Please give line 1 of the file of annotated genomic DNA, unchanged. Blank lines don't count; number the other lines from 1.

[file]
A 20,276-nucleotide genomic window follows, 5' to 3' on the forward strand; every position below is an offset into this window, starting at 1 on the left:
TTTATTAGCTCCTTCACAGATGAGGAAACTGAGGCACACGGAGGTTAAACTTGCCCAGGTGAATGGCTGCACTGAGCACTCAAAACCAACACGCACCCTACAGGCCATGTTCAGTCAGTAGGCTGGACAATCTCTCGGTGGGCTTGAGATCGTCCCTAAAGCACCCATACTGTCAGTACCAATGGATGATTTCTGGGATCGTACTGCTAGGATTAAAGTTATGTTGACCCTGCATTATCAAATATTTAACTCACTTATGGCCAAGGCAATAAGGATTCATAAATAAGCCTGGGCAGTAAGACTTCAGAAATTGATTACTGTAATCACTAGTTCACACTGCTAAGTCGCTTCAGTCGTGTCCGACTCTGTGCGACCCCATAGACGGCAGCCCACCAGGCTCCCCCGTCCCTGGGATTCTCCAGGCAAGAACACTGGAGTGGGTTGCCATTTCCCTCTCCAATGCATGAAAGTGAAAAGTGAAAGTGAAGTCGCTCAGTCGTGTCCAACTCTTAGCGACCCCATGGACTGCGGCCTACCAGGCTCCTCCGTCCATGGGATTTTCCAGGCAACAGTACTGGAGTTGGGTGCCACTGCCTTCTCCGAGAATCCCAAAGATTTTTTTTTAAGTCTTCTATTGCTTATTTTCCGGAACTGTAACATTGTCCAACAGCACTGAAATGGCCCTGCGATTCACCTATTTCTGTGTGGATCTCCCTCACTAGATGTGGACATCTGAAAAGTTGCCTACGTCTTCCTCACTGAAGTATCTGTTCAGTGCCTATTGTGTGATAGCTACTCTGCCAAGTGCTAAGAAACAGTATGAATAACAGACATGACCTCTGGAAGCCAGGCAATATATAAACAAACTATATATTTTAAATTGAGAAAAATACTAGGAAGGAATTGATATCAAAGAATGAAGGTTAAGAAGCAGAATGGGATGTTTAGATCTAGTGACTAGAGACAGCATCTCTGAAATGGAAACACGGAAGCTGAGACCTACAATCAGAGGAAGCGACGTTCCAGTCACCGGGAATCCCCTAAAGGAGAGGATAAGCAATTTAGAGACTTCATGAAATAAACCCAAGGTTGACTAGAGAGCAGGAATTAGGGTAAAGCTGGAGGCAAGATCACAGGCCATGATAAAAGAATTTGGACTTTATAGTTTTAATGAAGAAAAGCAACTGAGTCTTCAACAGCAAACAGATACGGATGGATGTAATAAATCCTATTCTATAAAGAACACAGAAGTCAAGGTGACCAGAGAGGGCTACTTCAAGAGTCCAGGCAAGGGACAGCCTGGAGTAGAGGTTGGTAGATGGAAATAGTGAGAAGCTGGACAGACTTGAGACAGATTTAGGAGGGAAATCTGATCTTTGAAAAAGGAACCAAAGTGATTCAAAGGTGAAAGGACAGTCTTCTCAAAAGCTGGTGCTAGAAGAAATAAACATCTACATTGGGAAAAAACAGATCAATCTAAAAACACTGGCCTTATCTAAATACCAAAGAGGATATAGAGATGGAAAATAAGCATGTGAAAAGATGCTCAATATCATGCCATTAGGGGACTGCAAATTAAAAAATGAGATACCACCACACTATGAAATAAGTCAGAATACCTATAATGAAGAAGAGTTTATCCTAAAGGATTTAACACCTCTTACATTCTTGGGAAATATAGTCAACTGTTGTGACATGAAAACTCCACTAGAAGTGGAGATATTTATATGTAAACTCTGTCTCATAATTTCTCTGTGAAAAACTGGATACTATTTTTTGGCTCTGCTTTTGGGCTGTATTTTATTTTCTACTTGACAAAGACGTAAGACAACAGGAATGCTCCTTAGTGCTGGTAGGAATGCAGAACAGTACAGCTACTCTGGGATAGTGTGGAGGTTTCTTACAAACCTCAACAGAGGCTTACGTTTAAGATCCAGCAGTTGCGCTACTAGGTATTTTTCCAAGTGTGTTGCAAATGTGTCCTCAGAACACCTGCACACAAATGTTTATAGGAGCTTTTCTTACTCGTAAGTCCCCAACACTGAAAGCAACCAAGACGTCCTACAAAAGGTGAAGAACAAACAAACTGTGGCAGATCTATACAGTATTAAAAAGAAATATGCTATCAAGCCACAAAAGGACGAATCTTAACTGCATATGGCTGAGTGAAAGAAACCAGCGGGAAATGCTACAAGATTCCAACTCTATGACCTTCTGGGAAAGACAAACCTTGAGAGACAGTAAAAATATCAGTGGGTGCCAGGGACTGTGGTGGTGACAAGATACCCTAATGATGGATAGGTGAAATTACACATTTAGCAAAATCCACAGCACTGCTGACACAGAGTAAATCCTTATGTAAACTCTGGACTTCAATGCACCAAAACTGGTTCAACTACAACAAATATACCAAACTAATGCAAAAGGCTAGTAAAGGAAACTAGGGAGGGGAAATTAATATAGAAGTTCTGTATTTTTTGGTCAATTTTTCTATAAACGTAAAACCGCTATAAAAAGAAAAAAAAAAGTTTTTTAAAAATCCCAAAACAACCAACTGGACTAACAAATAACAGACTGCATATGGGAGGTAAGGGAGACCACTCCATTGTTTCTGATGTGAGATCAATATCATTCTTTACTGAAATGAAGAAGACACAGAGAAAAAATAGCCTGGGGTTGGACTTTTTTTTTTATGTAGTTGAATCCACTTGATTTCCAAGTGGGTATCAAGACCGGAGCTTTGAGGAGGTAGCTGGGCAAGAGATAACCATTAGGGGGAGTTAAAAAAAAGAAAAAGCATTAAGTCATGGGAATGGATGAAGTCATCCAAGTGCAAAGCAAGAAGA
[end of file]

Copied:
A 20,276-nucleotide genomic window follows, 5' to 3' on the forward strand; every position below is an offset into this window, starting at 1 on the left: